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I have a custom Qt widget which I used to display disassembly and I am looking to add syntax coloring to it.

Currently, I simply set the QPen to a solid color, construct the text I want to display, and render it to the QPainter at the appropriate coordinates.

The question is, what is the best approach to adding syntax coloring? I've thought of a few:

  1. I could simply divide the coloring into logical blocks, each preceded by setting the QPen to the desired color.
  2. I could have special escape characters which represent a change in the color palette, and render 1 character at a time.
  3. I could do a modification of #1 and create a list of std::pair<QColor, QString>, then I could simply iterate the list setting the color and drawing the text as I pop items off the front of the list.
  4. Something entirely different?

I know that each of the 3 approaches I've listed will technically work, but I'm looking for a very efficient solution. This code will be called a lot. And since this is an interactive debugger, if this code is slow, someone rapidly stepping or tracing will see a visible slowdown.

EDIT: I'm aware of QSyntaxHighlighter and QTextDocument. The main issue is that these don't generally suite my purposes very well. I have several columns which all have dividers and can be slid back and forth. To give you an idea, Here's a link to a screenshot of my debugger. As you can see it isn't really like a text document at all. In fact it is closer to a list or table. But there is already a bunch of custom drawing going on making a normal QTextDocument somewhat impractical.

EDIT: I was incorrect, It seems that QTextDocument can render directly to a QPainter. Looks like what I need!

EDIT: It is unclear how to control where and how QTextDocument or QTextLayout will draw on a QPainter. I've attempted to use them to no avail. So if someone could provide a rudimentary example, that would be very helpful.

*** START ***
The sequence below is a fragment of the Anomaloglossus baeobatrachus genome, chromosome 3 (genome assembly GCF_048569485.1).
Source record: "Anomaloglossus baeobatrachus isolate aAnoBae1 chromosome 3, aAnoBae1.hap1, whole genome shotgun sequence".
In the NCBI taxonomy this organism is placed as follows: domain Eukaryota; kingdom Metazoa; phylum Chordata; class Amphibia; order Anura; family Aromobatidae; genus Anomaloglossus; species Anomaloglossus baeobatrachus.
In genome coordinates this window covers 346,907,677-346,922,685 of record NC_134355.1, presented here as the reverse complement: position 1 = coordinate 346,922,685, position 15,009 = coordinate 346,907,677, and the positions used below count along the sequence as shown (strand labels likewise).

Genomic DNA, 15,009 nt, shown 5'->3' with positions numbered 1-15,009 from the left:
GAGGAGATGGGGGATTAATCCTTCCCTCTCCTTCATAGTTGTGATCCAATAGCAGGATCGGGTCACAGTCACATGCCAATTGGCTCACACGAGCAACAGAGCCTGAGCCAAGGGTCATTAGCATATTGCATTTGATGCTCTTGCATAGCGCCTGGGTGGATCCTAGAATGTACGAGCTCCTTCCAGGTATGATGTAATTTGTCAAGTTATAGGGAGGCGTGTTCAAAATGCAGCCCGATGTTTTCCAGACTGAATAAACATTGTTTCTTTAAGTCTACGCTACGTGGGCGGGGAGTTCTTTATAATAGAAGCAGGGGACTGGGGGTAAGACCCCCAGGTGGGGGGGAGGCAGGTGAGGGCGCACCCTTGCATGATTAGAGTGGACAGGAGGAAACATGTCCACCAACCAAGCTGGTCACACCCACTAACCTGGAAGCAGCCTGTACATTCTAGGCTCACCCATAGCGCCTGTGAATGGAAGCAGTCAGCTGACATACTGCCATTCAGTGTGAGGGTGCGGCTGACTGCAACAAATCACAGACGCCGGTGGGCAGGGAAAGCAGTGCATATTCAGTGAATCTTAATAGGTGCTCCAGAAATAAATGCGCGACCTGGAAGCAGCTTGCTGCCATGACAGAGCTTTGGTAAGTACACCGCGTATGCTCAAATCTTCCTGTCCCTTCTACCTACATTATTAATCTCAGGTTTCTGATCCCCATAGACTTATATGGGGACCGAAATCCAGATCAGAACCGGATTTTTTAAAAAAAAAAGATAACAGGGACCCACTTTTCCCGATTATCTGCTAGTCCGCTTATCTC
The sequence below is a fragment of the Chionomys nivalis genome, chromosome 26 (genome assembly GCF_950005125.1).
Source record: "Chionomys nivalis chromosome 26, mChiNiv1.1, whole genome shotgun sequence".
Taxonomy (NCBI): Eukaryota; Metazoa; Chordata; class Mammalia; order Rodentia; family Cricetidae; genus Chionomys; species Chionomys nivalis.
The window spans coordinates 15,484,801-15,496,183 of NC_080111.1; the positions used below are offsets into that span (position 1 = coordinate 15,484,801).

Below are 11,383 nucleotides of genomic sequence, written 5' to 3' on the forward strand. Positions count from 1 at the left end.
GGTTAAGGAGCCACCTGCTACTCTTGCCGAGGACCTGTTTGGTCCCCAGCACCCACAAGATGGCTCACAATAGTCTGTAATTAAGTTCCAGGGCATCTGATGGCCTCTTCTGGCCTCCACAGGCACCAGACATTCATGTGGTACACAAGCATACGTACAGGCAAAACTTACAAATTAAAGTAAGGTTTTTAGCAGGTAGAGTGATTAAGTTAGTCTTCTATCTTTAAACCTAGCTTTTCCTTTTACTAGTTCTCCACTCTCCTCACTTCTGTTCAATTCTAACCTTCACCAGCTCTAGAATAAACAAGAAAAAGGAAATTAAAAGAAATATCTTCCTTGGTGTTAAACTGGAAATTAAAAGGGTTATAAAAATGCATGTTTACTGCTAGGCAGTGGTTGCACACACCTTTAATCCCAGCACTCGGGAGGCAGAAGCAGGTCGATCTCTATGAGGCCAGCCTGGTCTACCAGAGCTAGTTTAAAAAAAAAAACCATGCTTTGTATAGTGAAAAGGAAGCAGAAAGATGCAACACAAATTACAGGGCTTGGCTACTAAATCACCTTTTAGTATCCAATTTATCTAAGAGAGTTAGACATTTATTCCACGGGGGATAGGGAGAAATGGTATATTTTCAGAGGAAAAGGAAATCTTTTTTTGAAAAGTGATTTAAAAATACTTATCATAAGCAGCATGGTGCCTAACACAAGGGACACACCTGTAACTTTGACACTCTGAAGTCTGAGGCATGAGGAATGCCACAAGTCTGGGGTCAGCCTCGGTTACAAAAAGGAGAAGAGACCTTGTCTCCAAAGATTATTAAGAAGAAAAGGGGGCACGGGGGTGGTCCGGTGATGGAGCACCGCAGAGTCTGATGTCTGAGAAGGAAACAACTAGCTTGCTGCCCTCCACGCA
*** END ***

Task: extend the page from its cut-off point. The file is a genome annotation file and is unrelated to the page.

EDIT: I was eventually able to get what I wanted using something like this:

QTextDocument doc;

painter.translate(x, y);
QAbstractTextDocumentLayout::PaintContext context;
context.palette.setColor(QPalette::Text, painter.pen().color());
doc.draw(&painter, context);
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2 Answers 2

up vote 4 down vote accepted

Qt provides a QSyntaxHighlighter that is probably exactly what you want. QSyntaxHighlighter uses a QTextDocument to mark each block of code with a specific state which can be associated with a specific presentation format.

The documentation on QSyntaxHighlighter provides a sample demonstrating how this may be accomplished and does some nice things:

  • Separates the model from presentation
  • Separates the formatting into different reusable classes (if implemented as such)
  • Supports the State design pattern if useful to your language
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Also, why did you community wiki your answer? You won't get the rep points for your answer... –  Evan Teran May 27 '09 at 19:34
Woah, I just noticed QTextDocument has a drawContents which draws to a QPainter. Now that is helpful! I think we may have a winner. –  Evan Teran May 27 '09 at 19:40
Re: community wiki... because I'm still a noob and am trying to figure out how SO works :(. Thanks for the heads up! –  Kaleb Pederson May 27 '09 at 22:47

I'd use either QTextEdit or directlay its underlining engine QTextDocument.

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